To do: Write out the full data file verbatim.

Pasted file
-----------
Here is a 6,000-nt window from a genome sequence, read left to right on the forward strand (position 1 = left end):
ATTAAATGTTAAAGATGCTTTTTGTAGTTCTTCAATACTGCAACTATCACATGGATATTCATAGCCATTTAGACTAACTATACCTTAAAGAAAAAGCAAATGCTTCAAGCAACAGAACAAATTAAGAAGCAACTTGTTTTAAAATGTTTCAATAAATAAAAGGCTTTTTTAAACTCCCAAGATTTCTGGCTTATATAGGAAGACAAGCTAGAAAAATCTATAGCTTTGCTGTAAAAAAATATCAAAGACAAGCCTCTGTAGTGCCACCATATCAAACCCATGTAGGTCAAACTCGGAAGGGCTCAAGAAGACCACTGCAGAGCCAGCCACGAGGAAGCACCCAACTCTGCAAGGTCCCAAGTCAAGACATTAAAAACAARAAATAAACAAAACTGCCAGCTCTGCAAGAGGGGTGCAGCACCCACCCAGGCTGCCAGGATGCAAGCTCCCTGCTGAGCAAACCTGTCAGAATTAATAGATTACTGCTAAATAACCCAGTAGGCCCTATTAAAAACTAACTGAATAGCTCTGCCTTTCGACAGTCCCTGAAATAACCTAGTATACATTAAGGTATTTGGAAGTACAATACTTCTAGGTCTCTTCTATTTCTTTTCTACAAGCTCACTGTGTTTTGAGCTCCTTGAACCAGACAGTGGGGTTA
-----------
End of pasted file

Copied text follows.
Here is a 6,000-nt window from a genome sequence, read left to right on the forward strand (position 1 = left end):
ATTAAATGTTAAAGATGCTTTTTGTAGTTCTTCAATACTGCAACTATCACATGGATATTCATAGCCATTTAGACTAACTATACCTTAAAGAAAAAGCAAATGCTTCAAGCAACAGAACAAATTAAGAAGCAACTTGTTTTAAAATGTTTCAATAAATAAAAGGCTTTTTTAAACTCCCAAGATTTCTGGCTTATATAGGAAGACAAGCTAGAAAAATCTATAGCTTTGCTGTAAAAAAATATCAAAGACAAGCCTCTGTAGTGCCACCATATCAAACCCATGTAGGTCAAACTCGGAAGGGCTCAAGAAGACCACTGCAGAGCCAGCCACGAGGAAGCACCCAACTCTGCAAGGTCCCAAGTCAAGACATTAAAAACAARAAATAAACAAAACTGCCAGCTCTGCAAGAGGGGTGCAGCACCCACCCAGGCTGCCAGGATGCAAGCTCCCTGCTGAGCAAACCTGTCAGAATTAATAGATTACTGCTAAATAACCCAGTAGGCCCTATTAAAAACTAACTGAATAGCTCTGCCTTTCGACAGTCCCTGAAATAACCTAGTATACATTAAGGTATTTGGAAGTACAATACTTCTAGGTCTCTTCTATTTCTTTTCTACAAGCTCACTGTGTTTTGAGCTCCTTGAACCAGACAGTGGGGTTA